Tuesday, December 6, 2016

What Firefighters Really Do All Day – Part 3

Two of the most common controversies that arise when discussing a firefighter’s job are eating and sleeping on duty. Few jobs allow people to be paid while shopping for groceries or catching a quick nap under their desk. But then again, few employers require their employees to be at work for 24 or 48 hours straight.

FDNY Engine 65
(Photo courtesy of Pixabay)
The whole point of having paid firefighters on duty 24/7 is to reduce response times to any emergency that arises.

Fires double in size (roughly) every minute they burn. The sooner firefighters arrive the sooner they can put out the fire, thus preventing deaths, minimizing injuries, and reducing property loss.

In EMS, the faster a patient receives treatment for a traumatic injury, cardiac problem, stroke, or other life-threatening emergency, the better chance he/she has of surviving the event. Statistics repeatedly prove that having staff on duty around the clock reduces response times and thus improves service to the community.

But when you work 24 (or 48) hours at a stretch, you still have to eat, right? Full-time American workers typically get a daily meal break and additional breaks during the workday. Why wouldn’t firefighters?

Occasionally you will see firefighters at the grocery store or picking up a meal at a fast-food place. Policies for shopping on duty vary by department (some allow it, some don’t), but many agencies view it as an opportunity to interact with citizens and provide positive public relations.

Then there's sleeping at the firehouse. Contrary to modern belief, sleep is not a luxury. It is a biological function as necessary to health and survival as food, water, and breathing. Loss of sleep leads to deterioration of cognition and motor skills, and subsequently decreased performance. Before you complain about firefighters “sleeping on the job,” ask yourself: How well could you perform your job after being awake for 24 hours straight? How sharp are your skills after working just 10, 12, or 16 hours? Do you want fatigued emergency responders trying to help your loved one through a medical crisis in the middle of the night?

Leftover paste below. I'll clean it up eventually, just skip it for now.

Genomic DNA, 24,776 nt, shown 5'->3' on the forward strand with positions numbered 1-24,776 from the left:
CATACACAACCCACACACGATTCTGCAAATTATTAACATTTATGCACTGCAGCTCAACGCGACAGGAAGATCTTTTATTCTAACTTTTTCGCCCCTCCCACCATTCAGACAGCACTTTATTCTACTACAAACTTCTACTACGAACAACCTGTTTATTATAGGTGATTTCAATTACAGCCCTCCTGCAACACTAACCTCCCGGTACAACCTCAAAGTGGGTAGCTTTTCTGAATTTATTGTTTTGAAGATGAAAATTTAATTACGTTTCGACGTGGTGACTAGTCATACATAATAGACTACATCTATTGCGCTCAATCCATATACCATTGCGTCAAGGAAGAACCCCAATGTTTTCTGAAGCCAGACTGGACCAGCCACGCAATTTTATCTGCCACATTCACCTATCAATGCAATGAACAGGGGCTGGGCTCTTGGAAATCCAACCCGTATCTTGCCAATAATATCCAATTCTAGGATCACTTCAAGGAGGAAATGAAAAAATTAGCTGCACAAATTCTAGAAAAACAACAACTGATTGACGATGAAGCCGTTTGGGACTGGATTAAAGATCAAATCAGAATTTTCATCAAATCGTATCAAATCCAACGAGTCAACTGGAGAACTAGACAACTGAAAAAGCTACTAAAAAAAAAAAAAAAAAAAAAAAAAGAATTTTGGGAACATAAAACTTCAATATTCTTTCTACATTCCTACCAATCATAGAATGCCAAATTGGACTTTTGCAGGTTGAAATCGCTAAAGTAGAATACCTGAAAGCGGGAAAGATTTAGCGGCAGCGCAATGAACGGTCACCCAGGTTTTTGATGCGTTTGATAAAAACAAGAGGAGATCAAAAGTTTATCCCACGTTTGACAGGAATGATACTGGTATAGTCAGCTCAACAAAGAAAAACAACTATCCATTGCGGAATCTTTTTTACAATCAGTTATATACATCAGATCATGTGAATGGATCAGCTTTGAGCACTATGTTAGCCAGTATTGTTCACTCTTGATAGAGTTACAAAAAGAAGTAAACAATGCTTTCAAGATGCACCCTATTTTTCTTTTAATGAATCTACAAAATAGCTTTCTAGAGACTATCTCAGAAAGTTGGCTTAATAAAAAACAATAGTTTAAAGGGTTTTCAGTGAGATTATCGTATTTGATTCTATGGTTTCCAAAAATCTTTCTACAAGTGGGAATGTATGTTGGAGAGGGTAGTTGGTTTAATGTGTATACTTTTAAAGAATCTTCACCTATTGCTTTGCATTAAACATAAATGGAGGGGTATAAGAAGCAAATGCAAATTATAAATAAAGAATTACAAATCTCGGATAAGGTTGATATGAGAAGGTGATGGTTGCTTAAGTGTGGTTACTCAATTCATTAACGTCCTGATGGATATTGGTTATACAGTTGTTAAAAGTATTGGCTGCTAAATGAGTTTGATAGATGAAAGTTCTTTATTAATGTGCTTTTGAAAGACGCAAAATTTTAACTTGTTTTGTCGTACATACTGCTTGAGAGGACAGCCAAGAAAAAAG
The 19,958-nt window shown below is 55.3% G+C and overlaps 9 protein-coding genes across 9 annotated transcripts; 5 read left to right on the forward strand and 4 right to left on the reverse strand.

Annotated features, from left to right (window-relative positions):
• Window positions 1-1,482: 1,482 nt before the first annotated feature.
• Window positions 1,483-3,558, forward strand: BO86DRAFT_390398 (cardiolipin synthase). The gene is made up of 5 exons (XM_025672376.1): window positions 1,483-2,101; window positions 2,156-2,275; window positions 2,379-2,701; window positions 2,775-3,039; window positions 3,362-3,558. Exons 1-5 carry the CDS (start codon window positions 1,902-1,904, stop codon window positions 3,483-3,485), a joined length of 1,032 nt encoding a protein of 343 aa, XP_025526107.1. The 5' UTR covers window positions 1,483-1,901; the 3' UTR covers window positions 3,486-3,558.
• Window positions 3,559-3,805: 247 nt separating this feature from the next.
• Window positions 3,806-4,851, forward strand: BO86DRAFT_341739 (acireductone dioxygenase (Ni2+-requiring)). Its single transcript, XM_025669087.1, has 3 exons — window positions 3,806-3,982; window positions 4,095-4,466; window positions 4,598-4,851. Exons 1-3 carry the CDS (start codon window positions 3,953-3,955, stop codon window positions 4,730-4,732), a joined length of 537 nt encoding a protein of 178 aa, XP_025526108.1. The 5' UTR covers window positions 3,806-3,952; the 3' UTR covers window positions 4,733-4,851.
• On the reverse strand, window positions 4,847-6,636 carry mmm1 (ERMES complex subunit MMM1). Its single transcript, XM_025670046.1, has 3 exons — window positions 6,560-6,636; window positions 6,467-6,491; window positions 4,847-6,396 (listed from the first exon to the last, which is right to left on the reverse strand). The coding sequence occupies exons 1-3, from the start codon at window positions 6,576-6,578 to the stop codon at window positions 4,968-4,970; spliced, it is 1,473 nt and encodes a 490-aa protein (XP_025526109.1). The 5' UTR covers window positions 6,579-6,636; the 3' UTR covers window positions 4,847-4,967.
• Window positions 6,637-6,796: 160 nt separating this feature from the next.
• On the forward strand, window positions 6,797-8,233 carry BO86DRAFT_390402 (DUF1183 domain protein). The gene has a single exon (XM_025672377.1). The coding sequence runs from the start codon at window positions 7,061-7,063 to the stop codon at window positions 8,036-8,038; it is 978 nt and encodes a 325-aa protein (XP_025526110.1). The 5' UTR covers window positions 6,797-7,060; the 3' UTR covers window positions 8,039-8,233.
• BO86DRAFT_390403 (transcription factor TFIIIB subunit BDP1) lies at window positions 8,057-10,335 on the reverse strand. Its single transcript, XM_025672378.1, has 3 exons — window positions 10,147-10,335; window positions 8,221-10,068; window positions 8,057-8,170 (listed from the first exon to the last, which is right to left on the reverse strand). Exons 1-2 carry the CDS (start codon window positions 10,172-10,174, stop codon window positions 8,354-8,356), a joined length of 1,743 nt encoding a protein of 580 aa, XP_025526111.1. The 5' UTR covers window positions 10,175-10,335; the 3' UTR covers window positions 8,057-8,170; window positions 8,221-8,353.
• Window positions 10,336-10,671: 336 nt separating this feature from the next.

The reality is that some nights you will get just that: Emergency responders who have been on the go all shift. Some shifts are busier than others. Some fire departments and individual fire stations are busier than others. It all depends on where you are.

Emergencies do not occur on any sort of schedule, so interrupted meals are common and there’s no guarantee of a full night’s sleep. On a subconscious level, firefighters are always on alert for that next call. Responding to fires or rescues that require a great deal of physical exertion takes firefighters from rest to peak performance with no warm-up.

Over time, the stresses associated with emergency response take a toll on mind and body, and many firefighters retire or leave the job carrying the burden of physical problems, mental health issues, disabilities, or cancer. How cushy is that?

Wednesday, November 30, 2016

What Firefighters Really Do All Day – Part 2

There are many things aside from emergency response, training, and apparatus/equipment maintenance that firefighters do during their workdays. Some tasks, like station chores and report writing, are not very glamorous. But everything firefighters do supports an overarching goal of providing the best service possible to their communities.

The paperwork never ends.